Wristcutters: A Love Story
First Run Features // R // November 9, 2007
Review by Brian Orndorf | posted November 8, 2007
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I'm not exactly sure what I was supposed to feel while watching "Wristcutters: A Love Story." The film strains for wit, but isn't funny. The "Love Story" is deflated and half-assed, and there aren't any meaningful personalities to embrace. It's a shapeless, flavorless Sundance blob that rolls around for 85 of the longer minutes you'll find in a theater this year.

After slicing his wrists, Zia (Patrick Fugit, "Almost Famous") awakes in limbo, discovering his life hasn't improved much. Stuck in a minimum-wage job and living with a blowhard roommate, Zia finds comfort in Eugene (Shea Whigham), a fellow suicide case. When Zia learns that his former girlfriend (Leslie Bibb, looking more like Fugit's mother) has recently offed herself and is somewhere in the area, the two hit the road in search of her, picking up Mikal (Shannyn Sossamon), a hitchhiker who swears she didn't kill herself, along the way.

"Wristcutters" comes from the indie film bargain bin; a film light with budget but heavy with ambition. The picture is desperate to evoke the blueness of the afterlife (curiously free of any religious overtones), where the act of suicide leaves the soul in a placid environment; a place where smiles aren't allowed and everyone walks in a sort of daze wondering how death made things even worse. It's a tempting concept, adapted from Etgar Keret's short story, but it doesn't make for a compelling movie.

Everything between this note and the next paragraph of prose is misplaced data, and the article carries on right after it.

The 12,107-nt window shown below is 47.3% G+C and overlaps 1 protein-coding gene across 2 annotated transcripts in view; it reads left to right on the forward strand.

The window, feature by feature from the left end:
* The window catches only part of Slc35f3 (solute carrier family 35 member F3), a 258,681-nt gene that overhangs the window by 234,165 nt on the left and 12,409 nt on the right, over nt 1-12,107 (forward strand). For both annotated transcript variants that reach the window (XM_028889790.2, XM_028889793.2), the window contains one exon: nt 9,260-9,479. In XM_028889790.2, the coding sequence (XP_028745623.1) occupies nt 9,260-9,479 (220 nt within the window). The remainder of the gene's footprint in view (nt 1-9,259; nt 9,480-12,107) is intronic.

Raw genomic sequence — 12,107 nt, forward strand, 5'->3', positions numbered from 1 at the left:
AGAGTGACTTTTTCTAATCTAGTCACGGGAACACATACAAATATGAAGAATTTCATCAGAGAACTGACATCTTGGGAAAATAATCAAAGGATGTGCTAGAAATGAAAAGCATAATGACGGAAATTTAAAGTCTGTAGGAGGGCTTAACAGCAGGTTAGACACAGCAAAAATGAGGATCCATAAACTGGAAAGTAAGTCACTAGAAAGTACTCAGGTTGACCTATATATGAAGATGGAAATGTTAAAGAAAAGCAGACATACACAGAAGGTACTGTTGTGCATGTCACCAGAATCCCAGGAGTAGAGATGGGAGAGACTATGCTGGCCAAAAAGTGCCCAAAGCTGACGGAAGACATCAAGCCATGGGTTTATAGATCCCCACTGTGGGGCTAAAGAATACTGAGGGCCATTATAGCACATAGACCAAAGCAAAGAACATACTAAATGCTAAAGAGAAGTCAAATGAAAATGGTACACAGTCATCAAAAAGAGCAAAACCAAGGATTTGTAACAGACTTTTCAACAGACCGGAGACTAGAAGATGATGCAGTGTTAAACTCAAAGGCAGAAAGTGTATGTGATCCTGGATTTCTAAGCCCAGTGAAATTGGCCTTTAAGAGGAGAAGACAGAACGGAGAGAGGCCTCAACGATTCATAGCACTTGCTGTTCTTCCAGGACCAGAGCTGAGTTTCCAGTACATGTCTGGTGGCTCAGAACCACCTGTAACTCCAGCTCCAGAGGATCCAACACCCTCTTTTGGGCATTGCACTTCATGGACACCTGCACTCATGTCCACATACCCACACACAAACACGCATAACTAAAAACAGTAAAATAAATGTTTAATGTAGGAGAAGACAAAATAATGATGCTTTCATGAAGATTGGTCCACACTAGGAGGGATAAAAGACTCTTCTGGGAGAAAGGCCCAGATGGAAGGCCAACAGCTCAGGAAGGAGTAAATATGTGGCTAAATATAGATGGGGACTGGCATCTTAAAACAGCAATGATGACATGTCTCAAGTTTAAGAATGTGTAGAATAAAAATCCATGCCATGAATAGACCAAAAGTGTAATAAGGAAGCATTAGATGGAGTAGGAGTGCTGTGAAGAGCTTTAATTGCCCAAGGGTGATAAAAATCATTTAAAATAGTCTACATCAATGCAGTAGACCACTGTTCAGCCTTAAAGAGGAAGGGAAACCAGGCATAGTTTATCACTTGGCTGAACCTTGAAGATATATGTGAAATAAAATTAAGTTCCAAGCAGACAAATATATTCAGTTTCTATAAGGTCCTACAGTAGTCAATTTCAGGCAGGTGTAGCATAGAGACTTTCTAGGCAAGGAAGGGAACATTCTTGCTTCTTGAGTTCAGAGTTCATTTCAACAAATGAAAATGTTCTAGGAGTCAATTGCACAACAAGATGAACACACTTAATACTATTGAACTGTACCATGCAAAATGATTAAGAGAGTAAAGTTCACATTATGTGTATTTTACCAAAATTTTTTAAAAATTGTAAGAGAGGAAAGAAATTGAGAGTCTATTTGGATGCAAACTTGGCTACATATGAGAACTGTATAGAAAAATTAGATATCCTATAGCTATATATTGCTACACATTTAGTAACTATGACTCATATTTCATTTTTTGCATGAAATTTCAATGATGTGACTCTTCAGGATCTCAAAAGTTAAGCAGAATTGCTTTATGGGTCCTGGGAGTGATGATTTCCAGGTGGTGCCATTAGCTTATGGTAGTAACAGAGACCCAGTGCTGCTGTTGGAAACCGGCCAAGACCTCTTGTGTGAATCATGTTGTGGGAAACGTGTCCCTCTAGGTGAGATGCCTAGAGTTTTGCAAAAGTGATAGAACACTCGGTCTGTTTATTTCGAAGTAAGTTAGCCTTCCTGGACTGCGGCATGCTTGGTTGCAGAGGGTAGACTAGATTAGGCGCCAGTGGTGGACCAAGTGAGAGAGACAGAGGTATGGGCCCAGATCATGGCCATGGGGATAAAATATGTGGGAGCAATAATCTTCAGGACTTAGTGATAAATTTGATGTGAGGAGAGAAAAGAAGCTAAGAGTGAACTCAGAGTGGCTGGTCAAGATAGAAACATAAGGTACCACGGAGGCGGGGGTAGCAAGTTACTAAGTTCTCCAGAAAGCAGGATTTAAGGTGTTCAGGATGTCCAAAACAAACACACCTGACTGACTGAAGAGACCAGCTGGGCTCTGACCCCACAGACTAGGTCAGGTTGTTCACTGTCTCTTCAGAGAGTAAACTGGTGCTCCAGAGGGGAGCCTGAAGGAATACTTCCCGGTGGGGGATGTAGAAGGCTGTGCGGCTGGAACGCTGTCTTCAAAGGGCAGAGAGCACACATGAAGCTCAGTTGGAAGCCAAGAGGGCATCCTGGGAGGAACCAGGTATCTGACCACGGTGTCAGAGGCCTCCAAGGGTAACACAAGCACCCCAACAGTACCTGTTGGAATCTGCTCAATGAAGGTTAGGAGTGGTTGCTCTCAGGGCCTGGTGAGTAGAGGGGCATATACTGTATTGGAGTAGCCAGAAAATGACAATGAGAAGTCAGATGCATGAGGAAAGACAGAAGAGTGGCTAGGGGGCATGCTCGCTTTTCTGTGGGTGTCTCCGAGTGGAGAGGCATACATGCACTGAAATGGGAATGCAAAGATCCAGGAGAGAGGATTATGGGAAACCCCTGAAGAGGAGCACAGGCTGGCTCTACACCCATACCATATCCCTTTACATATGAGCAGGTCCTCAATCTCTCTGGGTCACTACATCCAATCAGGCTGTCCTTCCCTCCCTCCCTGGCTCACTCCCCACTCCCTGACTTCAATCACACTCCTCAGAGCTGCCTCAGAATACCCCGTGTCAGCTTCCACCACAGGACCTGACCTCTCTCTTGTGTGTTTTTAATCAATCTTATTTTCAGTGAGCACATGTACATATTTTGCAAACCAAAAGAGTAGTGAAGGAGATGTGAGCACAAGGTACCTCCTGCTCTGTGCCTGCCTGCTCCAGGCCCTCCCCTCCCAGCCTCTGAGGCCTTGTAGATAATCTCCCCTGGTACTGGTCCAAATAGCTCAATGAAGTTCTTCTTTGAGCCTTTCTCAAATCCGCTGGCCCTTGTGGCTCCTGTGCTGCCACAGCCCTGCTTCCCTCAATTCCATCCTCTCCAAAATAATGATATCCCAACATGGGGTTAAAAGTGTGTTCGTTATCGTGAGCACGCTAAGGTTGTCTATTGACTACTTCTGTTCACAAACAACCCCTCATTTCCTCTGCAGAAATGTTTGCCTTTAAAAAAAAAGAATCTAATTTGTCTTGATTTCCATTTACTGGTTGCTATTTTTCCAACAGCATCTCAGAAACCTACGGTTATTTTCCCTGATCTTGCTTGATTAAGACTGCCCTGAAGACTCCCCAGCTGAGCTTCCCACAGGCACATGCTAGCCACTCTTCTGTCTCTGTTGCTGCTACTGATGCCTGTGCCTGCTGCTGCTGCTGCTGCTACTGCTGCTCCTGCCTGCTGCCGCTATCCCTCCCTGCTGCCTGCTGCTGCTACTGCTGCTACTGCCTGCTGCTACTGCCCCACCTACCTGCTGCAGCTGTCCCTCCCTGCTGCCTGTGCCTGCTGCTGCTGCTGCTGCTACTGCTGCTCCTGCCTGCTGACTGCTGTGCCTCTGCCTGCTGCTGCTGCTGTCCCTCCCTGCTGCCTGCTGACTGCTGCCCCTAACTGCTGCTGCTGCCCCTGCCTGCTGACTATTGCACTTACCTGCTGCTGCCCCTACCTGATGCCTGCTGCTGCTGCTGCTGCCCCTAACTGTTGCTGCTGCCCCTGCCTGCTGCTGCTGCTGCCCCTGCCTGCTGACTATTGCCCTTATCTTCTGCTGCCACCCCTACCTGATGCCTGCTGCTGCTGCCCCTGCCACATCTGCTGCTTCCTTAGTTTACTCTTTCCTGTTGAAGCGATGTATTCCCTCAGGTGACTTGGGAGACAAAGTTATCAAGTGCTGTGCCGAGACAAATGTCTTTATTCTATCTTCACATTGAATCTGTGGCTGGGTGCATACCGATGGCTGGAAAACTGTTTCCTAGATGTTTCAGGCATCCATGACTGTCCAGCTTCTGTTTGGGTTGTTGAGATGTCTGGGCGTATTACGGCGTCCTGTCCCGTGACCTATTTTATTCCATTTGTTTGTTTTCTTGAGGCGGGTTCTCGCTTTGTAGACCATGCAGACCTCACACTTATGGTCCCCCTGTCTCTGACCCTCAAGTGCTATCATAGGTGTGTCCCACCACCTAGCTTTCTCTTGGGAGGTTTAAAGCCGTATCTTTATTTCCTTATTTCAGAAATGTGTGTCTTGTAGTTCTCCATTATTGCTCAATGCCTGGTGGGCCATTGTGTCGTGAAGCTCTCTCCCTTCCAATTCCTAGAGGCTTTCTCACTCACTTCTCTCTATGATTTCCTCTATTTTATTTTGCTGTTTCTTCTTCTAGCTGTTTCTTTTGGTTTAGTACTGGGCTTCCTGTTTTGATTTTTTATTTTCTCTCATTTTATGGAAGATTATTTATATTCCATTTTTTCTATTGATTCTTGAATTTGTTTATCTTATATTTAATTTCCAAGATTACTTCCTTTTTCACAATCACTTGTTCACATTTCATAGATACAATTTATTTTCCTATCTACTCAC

For starters, director Goran Dukic has quite an assortment of idiosyncratic characters running around the film. These are far from extravagant personalities, but they're each assigned a bit of actorly business (e.g. Mikal likes to write on signs) to make up for the lack of depth in the screenplay. The effect is much more aggravating and gimmicky than consequential, perhaps due to the severe limitations of the actors. "Wristcutters" is far too heavy a dose of ironic whimsy and it pins the film down, unable to express an emotion worth savoring. It's a distancing directorial job from Dukic, who appears to be more enamored with his multi-dimensional, messianic, angelic flights of fancy than he is with rich characterizations that get the audience involved.

The lack of insight really comes into play when the film needs the viewer to embrace Zia and Mikal's flirtations. A screen romance with two characters that spends much of the film intertwining their destinies? Fantastic. A screen romance where the two leads barely speak to each other before their crucial consummation? Less so. Thank heavens Tom Waits shows up in the second act to liven up the movie with his sideways interpretation of otherworldly assistance.

Emo-drenched, affected, and proudly marginal, "Wristcutters" seems the ideal soufflé for film fanatics who love their cult cinema cold to the touch. For those who prefer a heartbeat to tales of devotion and laughs with their comedy, this film is definitely not the direction to head in.



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